In my first year, I interned with U.P. State Legal Services Authority and Greenpeace which was a very good social sector introduction. Subsequently, I moved on to law firms like Anand & Anand, Remfry & Sagar, JSA,  M.V. Kini & Co., Vaish Advocates Associates and Khaitan & Co. where I mostly worked on Intellectual Property Rights (IPR) issues which was my interest area then. The kind of work I got at each firm depended upon who I was directly working under. It’s always a good option to use every opportunity to directly interact and get work from the partners. I did quite a lot of drafting at Remfry, infrastructure related work at M.V. Kini and prepared presentations on law governing video games in India at Vaish. The rest of the work at my internships was research based.


Interning at a top-notch firm is a dream of every law student. How did you procure your internships? Can you throw some light on the application and follow up process?

Although, all law firms have an internship portal or email ID displayed on their website, in reality it’s difficult to get through, considering how all law schools have vacations practically at the same time. I got most of my internships through contacts. Importantly, most of these networks were my own that I had managed to form during my previous internships and conferences. It’s a good strategy to be referred and one can very well ask alumni and seniors for help.


You have a Diploma in Entrepreneurship Administration & Business Laws. Tell us how helpful these courses have been in your career? Why did you choose to pursue diploma in corporate laws?

It’s a fantastic course. It’s as good as a senior mentoring you at a law firm without any howler. It’s a study at your own pace program which explains practical aspects of business law lucidly. Career wise, I’m still to use this skill set which I have had no opportunity to use during Clerkship where I was mainly concerned with Criminal and Service law matters.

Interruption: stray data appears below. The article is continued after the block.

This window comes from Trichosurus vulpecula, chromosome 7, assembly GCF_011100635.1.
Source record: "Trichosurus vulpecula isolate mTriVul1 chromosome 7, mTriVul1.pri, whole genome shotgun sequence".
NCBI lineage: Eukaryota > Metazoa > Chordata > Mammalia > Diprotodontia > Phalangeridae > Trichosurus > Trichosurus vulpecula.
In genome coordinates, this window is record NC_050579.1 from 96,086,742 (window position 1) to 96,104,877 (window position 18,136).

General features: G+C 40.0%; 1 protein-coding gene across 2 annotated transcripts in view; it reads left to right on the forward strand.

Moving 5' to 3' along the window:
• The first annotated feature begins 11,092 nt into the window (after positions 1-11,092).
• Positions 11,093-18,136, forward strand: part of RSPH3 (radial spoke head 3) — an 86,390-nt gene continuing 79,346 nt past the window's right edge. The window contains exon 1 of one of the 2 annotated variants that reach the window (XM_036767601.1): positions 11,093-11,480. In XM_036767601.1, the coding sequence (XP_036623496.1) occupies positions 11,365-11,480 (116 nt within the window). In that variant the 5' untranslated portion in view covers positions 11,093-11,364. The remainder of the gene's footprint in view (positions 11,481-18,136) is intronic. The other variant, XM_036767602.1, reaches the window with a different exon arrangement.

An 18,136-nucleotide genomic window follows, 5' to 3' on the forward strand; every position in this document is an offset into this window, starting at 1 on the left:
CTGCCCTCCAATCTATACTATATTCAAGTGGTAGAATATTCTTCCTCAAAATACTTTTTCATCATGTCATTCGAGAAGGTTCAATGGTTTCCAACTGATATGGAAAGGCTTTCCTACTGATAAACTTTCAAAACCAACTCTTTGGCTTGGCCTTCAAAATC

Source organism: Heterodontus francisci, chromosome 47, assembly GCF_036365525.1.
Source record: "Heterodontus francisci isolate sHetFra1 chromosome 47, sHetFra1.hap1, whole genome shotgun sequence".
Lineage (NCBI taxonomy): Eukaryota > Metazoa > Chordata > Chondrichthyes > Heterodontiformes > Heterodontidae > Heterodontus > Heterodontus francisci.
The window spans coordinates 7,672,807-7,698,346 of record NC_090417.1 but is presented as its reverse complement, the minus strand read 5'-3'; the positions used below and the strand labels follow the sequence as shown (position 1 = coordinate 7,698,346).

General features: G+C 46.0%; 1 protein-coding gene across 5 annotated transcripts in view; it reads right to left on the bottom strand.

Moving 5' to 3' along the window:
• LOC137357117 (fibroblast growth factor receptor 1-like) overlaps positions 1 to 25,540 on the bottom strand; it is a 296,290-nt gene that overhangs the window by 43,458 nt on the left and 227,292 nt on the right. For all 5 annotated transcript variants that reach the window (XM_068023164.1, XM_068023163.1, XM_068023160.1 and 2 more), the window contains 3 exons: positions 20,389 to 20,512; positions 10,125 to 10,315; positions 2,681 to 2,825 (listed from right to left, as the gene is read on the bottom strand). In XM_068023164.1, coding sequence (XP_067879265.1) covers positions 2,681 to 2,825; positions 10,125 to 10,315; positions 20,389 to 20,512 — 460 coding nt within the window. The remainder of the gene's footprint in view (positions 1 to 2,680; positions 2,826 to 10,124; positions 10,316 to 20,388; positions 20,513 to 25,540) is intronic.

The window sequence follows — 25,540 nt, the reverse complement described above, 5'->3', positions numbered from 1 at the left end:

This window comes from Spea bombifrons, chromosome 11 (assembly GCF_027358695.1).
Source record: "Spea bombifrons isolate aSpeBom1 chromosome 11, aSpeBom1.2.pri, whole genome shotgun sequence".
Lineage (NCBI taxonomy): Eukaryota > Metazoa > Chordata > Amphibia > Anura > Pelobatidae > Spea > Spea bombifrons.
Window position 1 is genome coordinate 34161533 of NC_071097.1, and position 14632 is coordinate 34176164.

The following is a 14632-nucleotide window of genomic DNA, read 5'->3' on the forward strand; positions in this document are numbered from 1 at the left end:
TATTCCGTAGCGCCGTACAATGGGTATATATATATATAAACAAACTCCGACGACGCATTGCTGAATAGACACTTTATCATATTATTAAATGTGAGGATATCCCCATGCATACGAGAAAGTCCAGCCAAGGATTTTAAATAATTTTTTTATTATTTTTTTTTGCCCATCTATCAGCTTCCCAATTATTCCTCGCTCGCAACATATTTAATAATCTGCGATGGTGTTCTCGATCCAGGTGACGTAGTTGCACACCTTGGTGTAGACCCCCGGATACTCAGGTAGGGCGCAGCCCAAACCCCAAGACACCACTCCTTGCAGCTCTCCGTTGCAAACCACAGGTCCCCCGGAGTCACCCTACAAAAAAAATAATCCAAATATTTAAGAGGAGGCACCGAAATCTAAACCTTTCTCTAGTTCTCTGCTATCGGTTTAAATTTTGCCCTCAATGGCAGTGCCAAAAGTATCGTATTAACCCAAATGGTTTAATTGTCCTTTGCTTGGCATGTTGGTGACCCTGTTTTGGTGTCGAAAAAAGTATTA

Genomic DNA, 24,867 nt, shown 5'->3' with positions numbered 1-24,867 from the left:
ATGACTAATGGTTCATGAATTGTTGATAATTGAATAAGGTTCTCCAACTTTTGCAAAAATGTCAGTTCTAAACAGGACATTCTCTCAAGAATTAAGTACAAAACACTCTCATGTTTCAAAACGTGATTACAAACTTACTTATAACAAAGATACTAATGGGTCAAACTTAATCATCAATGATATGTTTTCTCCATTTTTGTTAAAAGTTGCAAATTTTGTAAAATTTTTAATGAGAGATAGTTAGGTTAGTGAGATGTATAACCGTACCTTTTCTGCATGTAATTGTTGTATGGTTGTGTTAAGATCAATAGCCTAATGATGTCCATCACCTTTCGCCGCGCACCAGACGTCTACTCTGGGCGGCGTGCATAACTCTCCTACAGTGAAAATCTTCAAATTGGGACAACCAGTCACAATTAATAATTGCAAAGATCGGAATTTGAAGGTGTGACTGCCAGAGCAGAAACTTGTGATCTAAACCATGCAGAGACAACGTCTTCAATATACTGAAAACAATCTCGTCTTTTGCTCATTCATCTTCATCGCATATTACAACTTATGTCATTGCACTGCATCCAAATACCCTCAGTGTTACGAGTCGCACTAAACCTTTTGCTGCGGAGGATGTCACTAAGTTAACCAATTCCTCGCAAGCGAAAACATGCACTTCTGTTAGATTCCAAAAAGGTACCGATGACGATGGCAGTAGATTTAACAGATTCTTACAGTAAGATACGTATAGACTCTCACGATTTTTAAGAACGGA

Considering the fact that most of your internships have been in corporate firms, what drifted you towards the career of a judicial clerk?

Clerkship was not my first career option. I was interested in IPR throughout my college days and somehow my law firm PPO in IPR did not work out. Alternatively, I had applied for Clerkship where I got through. I am extremely glad about the way things transpired. It’s an excellent first job experience which I would recommend all recent graduates to pursue.


How did you obtain the Judicial Clerkship? What is the standard procedure to do so?

The Supreme Court Registry annually publishes an advertisement inviting all final year National Law University students to apply. I applied through my Internship & Placement Committee at College wherein all applicants were required to send their application form, CV along with attested documents to the Supreme Court Registry.

Thereafter, short listed candidates were called for an interview and results of the first list were declared within a month from the date of the interview. The list of successful candidates is not published and all selected applicants get individual phone calls from the Registry. As and when a vacancy for clerks arises, calls are made to the rest of the people on the list in accordance with merit. Once one confirms his/her availability for joining, the Registry asks them to report to the Supreme Court at a certain date wherein the person completes all paper work and then is informed about the Judge one is to assist for a term of roughly 10 months. Clerkship can be extended for a further period in consultation and by the approval of the Judge one works with.